Saturday, November 29, 2008

The quandry of giving

Back in April, I was asked to take part in organizing the Mozambique side of a learning tour for Canadian Food Grains Bank (CFGB-the organization that funds the sand dam projects). So over the past six months, I have had quite a few meetings with the CCM offices involved in hosting the group. In one of the emails between myself and the coordinator on the CFGB side, he asked on behalf of participants if we have any ideas for gifts that people can bring for the communities. I replied that I would talk with the CCM extension workers and get back to him.

So, in October, Joel and I sat down with the extension workers to plan the visit in to a sand dam community. I brought up the question of appropriate gifts and after a long discussion, the consensus from the extension workers was that it would be better if the group did not bring any gifts. Gifts, they thought, would complicate their working relationships with the community members and any future interactions between the communities and foriegners (including MCCers). They also said that gifts would cause division in the communities because those who did not receive a gift would be jealous of those who did and could harm relationships between community members and outside workers in the communities.

This week the learning tour is here. Due to some health issues, I am in Beira for the time being and Joel with the MCC rep are leading the tour. Joel texted the other day to ask if I would lead a discussion during the ending retreat about how giving is not always good.

Giving, we are taught, as children is good. It is better to give than receive. So how can giving not be positive? In North America, we give for all sorts of things...Christmas presents to the person who delivers our mail, collective gifts from staff to a boss for his/her birthday, checks to charities during a crisis, food to soup kitchens, hostest gifts when we go to someone's house for dinner or a weekend, not to mention, birthday and christmas and wedding and anniversary gifts to loved ones. Giving is part of our culture. So, it seems so counter intuitive to not give, especially when we visit another country, especially one that does not have as much as ours.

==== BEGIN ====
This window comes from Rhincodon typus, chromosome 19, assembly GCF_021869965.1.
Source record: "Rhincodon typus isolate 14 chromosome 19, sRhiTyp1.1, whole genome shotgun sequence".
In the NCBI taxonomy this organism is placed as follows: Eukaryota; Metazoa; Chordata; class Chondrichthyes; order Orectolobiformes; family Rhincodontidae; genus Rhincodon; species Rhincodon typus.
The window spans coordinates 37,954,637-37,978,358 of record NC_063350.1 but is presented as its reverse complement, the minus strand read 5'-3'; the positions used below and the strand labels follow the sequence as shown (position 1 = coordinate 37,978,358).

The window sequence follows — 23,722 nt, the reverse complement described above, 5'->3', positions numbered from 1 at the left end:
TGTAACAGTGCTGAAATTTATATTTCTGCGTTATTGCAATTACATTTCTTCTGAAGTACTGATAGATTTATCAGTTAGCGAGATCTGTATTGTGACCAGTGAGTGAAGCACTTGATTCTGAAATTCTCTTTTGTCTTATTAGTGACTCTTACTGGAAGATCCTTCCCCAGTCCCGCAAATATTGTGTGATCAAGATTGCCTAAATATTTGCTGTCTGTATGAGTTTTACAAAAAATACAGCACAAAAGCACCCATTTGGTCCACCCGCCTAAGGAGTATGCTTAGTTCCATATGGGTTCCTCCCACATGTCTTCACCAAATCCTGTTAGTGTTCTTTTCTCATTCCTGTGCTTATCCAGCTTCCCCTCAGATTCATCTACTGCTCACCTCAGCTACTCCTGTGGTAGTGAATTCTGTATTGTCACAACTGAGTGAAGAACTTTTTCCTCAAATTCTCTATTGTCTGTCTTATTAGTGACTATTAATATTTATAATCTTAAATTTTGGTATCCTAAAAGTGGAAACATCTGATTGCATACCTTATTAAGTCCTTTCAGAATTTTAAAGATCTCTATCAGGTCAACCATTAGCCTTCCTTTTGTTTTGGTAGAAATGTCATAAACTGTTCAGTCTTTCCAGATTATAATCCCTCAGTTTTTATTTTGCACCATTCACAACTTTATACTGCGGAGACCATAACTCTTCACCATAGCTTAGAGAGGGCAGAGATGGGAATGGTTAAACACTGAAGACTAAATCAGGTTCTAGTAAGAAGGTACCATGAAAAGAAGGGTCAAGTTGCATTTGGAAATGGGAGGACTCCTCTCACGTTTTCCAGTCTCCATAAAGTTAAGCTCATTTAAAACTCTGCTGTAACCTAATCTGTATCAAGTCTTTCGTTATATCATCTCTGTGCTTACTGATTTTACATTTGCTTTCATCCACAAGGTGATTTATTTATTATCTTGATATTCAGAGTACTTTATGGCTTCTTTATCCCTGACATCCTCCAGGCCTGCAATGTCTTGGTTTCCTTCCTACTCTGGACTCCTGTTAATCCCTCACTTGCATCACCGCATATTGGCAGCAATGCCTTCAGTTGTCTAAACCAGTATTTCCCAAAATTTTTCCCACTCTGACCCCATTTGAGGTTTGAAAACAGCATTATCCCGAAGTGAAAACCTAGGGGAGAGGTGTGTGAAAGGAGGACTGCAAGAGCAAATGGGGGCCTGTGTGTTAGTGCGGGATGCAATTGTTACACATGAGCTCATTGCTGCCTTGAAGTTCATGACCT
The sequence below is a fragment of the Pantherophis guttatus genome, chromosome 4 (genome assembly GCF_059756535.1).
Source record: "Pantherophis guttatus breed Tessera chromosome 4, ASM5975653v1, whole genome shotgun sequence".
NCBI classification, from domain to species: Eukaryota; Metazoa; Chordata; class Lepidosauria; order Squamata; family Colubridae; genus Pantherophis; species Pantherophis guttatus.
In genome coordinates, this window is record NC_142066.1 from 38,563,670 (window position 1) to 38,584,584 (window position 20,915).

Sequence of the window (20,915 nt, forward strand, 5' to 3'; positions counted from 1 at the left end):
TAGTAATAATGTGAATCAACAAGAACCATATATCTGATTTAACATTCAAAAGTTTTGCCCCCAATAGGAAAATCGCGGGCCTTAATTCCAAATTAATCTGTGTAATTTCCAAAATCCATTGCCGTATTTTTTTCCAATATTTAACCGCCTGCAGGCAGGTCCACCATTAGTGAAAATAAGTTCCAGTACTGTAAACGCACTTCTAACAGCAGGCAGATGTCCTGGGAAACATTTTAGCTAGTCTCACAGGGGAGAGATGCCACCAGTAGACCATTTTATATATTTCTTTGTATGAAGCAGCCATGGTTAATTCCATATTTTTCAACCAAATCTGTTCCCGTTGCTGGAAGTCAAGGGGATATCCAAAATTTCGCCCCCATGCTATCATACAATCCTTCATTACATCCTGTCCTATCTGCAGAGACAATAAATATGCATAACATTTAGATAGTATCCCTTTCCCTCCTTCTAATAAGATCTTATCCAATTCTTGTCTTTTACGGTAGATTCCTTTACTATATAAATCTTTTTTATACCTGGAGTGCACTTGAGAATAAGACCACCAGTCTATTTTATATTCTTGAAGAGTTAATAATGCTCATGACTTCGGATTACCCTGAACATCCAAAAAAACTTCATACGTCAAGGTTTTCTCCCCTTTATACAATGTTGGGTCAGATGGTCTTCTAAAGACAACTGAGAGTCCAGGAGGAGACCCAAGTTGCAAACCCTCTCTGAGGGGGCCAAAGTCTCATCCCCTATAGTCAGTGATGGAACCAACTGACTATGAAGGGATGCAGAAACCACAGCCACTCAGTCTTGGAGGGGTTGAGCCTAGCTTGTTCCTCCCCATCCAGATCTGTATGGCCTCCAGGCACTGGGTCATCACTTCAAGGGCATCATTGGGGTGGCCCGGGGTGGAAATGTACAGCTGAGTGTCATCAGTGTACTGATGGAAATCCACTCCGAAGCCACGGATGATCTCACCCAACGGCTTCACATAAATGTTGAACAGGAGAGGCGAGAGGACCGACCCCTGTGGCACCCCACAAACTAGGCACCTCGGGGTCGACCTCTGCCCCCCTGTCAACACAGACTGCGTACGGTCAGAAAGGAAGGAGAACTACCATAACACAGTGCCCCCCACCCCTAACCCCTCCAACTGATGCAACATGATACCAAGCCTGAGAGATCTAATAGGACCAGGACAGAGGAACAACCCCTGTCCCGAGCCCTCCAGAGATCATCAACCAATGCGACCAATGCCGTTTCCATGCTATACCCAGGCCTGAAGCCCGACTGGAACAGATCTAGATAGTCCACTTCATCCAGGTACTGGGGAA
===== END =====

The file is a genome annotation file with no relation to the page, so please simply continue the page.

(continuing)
Joel and I struggle to know what to do with our tithe. Our annabaptist upbringing tells us to give it to our local congregation where we are involved. However, after almost two years with this local congregation, we've stopped giving our tithe there. The money (just a part of our tithe) that we put in the collection plate was four times larger than the rest of the offering. Our offerings allowed the church to do things that they would not have been able to do if we were not there and based on comments we heard, we ascertained that without a foriegners' offering, the church did not carry out its duties.